But I couldn’t completely stop her from whimpering. As I peeled away the blanket, I noticed the guard glaring at me through the backseat window as we came to a stop in front of the guardhouse. Abba rolled down his window to present our papers. With every turn of the page, the guard scrutinized our identities against our pictures. When he got to Eva’s papers, he demanded to see her face, still hidden beneath the blanket.

“Show yourself!” he ordered.

Abba tried to explain. “I apologize, officer. She’s not feeling very well. We are on our way to see a doctor in Venlo about her condi…”

“Silence!” the guard interrupted. A loud gunshot rang out behind us near the old man on the ground, and I willed myself to ignore it.

The guard returned his attention to the backseat. “I said show yourself!”

All of which intensified Eva’s crying. She slowly pulled the blanket away from her face to reveal her swollen red eyes filled with tears.

The guard returned to Abba, impatiently tapping our folded papers against his gloved hand. “Juden!?” he expressed more than he asked. The guard already knew the answer to his question, having noticed the “J” on Abba’s passport before the exchange.

“Yes, officer,” confessed Abba, his voice filled with resignation.

Handing back our papers, “You will not be continuing into Nederlands,” he informed. “You will turn around and return to Essen. Do you understand?”

“Yes, officer. Thank you, officer.” Abba accepted our passports, rolled up his window, and u-turned the Opel in the direction of home. I instinctively shielded Eva’s eyes as we drove past the beaten driver who was laying perfectly still in a small pool of blood from a bullet to his head.

Usually, after returning home from Venlo, Eema would prepare dinner while Eva and I would listen to Abba’s critique of our performance during the escape drill. “You can’t be just a little bit right,” he’d say emphatically. “You have to be one hundred percent right, as if your life depended on it!”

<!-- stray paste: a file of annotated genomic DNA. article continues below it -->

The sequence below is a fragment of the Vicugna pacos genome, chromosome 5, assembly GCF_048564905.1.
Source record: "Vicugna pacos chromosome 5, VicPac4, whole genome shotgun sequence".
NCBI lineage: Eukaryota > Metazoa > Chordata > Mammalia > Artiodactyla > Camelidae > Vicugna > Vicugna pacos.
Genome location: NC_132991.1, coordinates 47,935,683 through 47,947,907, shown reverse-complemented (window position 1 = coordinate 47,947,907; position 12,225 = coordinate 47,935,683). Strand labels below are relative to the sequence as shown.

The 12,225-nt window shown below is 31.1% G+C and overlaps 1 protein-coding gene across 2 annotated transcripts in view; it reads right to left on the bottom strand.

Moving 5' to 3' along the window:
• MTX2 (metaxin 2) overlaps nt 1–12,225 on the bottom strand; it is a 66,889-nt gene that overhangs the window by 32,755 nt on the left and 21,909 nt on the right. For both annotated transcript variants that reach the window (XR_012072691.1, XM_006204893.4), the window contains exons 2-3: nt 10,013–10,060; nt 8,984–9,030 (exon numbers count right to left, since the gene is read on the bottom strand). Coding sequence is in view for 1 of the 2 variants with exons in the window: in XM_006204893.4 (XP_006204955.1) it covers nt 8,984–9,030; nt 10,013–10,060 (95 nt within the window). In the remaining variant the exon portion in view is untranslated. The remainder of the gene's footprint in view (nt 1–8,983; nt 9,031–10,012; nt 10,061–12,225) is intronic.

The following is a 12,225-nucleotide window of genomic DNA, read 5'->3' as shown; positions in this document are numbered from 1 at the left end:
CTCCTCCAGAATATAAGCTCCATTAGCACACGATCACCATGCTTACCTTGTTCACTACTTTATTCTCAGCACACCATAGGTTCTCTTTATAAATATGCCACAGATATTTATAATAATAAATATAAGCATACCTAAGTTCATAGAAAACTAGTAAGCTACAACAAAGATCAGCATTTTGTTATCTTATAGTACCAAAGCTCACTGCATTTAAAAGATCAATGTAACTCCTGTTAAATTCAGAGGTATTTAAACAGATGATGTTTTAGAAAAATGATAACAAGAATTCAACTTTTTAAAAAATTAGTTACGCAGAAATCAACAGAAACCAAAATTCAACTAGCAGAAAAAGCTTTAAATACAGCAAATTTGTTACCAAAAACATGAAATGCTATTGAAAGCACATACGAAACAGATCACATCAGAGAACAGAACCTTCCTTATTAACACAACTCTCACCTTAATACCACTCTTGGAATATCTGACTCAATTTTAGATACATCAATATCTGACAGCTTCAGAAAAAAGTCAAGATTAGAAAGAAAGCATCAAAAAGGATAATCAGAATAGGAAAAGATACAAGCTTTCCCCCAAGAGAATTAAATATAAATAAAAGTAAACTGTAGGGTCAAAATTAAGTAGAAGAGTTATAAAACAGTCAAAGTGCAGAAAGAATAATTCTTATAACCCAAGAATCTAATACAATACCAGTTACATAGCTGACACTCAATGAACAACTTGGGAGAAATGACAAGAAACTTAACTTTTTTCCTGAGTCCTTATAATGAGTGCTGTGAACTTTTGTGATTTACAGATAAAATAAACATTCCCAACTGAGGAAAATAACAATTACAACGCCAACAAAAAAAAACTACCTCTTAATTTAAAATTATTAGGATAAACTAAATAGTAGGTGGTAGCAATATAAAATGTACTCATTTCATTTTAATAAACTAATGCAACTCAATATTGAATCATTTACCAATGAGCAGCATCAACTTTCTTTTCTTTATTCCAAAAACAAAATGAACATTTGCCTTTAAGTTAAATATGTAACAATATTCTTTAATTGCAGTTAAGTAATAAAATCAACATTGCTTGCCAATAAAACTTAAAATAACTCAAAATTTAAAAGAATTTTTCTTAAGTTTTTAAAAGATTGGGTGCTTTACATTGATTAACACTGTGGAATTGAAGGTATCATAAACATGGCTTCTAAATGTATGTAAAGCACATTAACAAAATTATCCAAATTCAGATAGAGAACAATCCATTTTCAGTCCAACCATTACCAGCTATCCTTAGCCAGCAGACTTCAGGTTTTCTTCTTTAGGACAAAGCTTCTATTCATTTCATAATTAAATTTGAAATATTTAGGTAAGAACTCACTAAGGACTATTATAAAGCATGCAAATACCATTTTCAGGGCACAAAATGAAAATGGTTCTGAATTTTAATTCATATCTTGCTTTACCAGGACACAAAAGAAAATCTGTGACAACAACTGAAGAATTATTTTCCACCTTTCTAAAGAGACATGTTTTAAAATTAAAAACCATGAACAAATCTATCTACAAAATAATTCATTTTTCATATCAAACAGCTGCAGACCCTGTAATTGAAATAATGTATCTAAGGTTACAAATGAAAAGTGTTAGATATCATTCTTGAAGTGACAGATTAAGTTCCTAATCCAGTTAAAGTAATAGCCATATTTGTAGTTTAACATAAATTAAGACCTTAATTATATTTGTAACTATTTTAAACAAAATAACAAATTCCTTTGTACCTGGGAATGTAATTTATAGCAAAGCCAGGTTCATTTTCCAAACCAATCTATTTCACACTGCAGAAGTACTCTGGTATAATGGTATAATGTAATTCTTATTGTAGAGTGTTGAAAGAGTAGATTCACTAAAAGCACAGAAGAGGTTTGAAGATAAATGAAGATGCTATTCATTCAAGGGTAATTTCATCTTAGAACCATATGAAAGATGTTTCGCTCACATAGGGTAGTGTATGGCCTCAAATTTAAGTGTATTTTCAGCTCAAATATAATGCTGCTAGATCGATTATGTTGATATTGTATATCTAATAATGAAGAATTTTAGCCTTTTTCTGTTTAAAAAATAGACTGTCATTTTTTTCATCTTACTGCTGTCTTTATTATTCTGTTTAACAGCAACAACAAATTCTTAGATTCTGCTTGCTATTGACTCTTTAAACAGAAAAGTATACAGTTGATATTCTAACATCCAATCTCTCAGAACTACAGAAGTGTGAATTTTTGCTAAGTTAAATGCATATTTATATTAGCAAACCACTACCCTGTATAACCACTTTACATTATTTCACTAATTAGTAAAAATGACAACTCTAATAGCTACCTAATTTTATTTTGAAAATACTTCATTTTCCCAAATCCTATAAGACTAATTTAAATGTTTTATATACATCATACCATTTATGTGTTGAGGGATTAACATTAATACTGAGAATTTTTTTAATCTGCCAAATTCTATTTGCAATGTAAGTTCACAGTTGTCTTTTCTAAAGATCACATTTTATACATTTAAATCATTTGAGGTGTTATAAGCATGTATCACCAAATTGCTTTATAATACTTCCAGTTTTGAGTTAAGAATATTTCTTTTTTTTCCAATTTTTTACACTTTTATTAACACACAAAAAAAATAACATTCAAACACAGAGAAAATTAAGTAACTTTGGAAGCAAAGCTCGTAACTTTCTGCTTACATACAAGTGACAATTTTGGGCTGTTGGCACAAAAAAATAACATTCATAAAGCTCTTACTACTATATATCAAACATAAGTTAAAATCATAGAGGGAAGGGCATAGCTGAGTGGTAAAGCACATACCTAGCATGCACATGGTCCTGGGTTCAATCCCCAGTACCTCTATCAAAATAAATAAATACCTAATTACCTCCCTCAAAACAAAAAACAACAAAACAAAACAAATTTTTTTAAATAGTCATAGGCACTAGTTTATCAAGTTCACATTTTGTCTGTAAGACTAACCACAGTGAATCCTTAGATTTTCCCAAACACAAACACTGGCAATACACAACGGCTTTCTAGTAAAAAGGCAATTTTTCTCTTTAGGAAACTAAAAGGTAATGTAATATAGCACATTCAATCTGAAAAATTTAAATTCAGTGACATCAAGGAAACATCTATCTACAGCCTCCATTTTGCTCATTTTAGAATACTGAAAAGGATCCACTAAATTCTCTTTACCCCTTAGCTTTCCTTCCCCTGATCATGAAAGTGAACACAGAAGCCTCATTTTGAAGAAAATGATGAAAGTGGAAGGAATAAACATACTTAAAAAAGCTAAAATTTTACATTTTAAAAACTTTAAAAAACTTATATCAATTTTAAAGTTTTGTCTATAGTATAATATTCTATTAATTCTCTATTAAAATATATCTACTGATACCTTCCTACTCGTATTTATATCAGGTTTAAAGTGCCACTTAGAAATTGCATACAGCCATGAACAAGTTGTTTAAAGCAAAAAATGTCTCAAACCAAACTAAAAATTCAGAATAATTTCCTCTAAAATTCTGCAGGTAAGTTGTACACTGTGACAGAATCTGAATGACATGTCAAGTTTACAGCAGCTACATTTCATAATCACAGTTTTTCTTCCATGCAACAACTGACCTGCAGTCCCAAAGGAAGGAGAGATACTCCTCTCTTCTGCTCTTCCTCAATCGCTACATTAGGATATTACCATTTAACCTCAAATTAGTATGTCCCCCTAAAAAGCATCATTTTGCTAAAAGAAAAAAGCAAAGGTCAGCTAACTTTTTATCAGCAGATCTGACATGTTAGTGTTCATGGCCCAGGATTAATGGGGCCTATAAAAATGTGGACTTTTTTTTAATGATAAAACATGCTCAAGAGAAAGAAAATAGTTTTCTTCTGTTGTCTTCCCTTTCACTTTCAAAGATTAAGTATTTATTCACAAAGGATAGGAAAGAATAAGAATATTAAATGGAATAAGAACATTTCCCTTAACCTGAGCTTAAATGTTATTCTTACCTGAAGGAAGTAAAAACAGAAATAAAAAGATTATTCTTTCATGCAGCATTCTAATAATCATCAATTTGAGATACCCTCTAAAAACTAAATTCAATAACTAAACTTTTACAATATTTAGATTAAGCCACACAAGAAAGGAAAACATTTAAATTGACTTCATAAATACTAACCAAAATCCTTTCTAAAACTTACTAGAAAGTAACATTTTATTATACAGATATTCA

And how do you get to one hundred percent?” Eema always quizzed from the kitchen.

“You have to learn from your mistakes,” I would state with assurance.

“Right you are!” asserted Abba. “And what do you think would happen if I always made one hoyzn4 leg longer than the other?”

Now it was Eva’s turn to answer. “We would lose all our customers, Abba, and then we’d end up in the poorhouse with the other beggars.”

It was a scary thought, but not as scary as the encounter with the guard. On that night, Abba didn’t have anything to say at all. He kept to himself, smoking his pipe and reading the paper in his favorite armchair. Eva cautiously approached him and climbed into his lap, forcing him to adjust his newspaper.

“I’m sorry, Abba. I didn’t mean to cry. It’s just that when I saw that man being hit by the soldier, I imagined that he was doing that to you.”

That evening, Abba explained that hatred towards Jews was increasing, and it was just a matter of time before the German soldiers became more aggressive. He was already aware of several instances of Jews being arrested and deported back to Poland. “Your mother and I are very worried about your welfare, so we decided that this time we were leaving Essen for good and going to stay in Nederlands. But I guess it didn’t work out that way.”

Eva locked her long arms around him and held him closely. “That’s okay, Abba. At least we’re all together.”

3“Night of Broken Glass”